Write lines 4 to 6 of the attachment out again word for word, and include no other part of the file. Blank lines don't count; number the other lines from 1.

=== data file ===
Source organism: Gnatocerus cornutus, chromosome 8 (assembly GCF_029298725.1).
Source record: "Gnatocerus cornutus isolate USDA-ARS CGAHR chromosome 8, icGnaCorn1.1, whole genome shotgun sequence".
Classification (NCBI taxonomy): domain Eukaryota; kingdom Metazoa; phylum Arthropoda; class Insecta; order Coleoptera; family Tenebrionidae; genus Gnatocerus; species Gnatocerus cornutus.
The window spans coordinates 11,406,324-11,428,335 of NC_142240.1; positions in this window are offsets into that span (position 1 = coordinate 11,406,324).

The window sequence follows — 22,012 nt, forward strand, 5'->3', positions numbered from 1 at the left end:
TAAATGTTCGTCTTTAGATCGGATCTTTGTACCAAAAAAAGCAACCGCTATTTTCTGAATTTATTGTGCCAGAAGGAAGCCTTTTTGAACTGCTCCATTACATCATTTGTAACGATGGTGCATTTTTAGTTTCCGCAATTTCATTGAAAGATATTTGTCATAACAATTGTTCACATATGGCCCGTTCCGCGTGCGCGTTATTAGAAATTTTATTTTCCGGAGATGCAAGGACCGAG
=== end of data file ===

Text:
The window spans coordinates 11,406,324-11,428,335 of NC_142240.1; positions in this window are offsets into that span (position 1 = coordinate 11,406,324).

The window sequence follows — 22,012 nt, forward strand, 5'->3', positions numbered from 1 at the left end:
TAAATGTTCGTCTTTAGATCGGATCTTTGTACCAAAAAAAGCAACCGCTATTTTCTGAATTTATTGTGCCAGAAGGAAGCCTTTTTGAACTGCTCCATTACATCATTTGTAACGATGGTGCATTTTTAGTTTCCGCAATTTCATTGAAAGATATTTGTCATAACAATTGTTCACATATGGCCCGTTCCGCGTGCGCGTTATTAGAAATTTTATTTTCCGGAGATGCAAGGACCGAG